By Edith Honan NEW YORK (Reuters) - Two people at the heart of a traffic scandal dogging New Jersey Governor Chris Christie joked weeks earlier about causing traffic problems in front of the home of a rabbi, documents released on Thursday show. Christie's former deputy chief of staff Bridget Anne Kelly and David Wildstein, an ally to the governor at the Port Authority of New York and New Jersey, lost their jobs over their involvement in the "Bridgegate" scandal last September that is threatening Christie's White House aspirations. Documents released by Wildstein to a state legislative committee probing the incident, in which lanes were shut near the busy George Washington Bridge, causing a huge traffic jam, reveal that on August 19 he and Kelly discussed another traffic scheme. "Flights to Tel Aviv all mysteriously delayed," Wildstein wrote in reply.
LOUISVILLE, Ky. (AP) — The founder of a Bible-themed museum who recently debated evolution with TV's "Science Guy" Bill Nye said Thursday that the widely watched event helped to boost enthusiasm among followers who invested in a project to build a 510-foot Noah's Ark.
SAN FRANCISCO (AP) — Federal grand juries have indicted six current and former San Francisco police officers, charging three with stealing money, drugs, electronics and gift cards seized during investigations, federal prosecutors announced Thursday.
LORETTO, Ky. (AP) — The producers of Maker's Mark bourbon announced a distillery expansion Thursday to pump up production and keep pace with growing demand for the Kentucky whiskey, known by its distinctive bottles sealed in red wax.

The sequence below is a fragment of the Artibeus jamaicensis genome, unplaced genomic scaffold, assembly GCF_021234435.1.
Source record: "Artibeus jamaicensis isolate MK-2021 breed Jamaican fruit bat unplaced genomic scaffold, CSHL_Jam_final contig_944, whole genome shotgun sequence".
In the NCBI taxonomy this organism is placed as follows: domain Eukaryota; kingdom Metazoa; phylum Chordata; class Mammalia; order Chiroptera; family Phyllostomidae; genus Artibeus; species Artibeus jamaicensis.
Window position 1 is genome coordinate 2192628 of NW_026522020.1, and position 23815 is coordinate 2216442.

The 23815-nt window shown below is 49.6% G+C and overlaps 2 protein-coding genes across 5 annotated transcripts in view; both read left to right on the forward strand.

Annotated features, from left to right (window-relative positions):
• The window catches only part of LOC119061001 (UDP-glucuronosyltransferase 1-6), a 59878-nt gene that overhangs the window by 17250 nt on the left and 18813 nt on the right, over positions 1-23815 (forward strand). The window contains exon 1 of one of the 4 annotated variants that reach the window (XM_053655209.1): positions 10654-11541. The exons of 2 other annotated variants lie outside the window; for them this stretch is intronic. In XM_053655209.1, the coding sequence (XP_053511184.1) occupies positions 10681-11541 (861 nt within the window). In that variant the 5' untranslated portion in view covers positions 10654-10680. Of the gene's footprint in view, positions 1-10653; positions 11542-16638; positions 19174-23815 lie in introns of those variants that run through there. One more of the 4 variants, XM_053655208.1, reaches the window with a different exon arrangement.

By Jeff Mason WASHINGTON (Reuters) - President Barack Obama on Thursday launched a very personal appeal to help improve opportunities for boys from minority groups who, he said, resembled him as a youth and faced statistical challenges that their white peers did not. Noting that he grew up without a father and made poor choices including drug use, Obama said that helping black and Hispanic boys succeed was a moral and an economic imperative for the United States. This is as important as any issue that I work on," Obama said at a White House ceremony with 20 young men "of color" standing on risers behind him. The program, which will involve increasing mentorship opportunities and efforts aimed at reducing violence among minority boys, is an example of an issue that Obama is pushing on his own while conflicts with Congress prevent him from advancing more ambitious legislative priorities.
A U.S. judge ordered Kentucky on Thursday to recognize the legal same-sex marriages of residents who wed elsewhere, the latest in a string of court victories for gay rights advocates. U.S. District Judge John G. Heyburn II said the Kentucky laws that deny the marriages of same-sex couples "violate the Equal Protection Clause of the Fourteenth Amendment of the United States Constitution, and they are void and unenforceable." The decision makes official a ruling he made on February 12 to strike down the laws. Seventeen U.S. states and the District of Columbia recognize gay marriage, and the trend has gained pace since the U.S. Supreme Court ruled in June that legally married same-sex couples nationwide are eligible for federal benefits. "After many years of representing gay and lesbian clients, it (the ruling) moves Kentucky in the direction of many other states.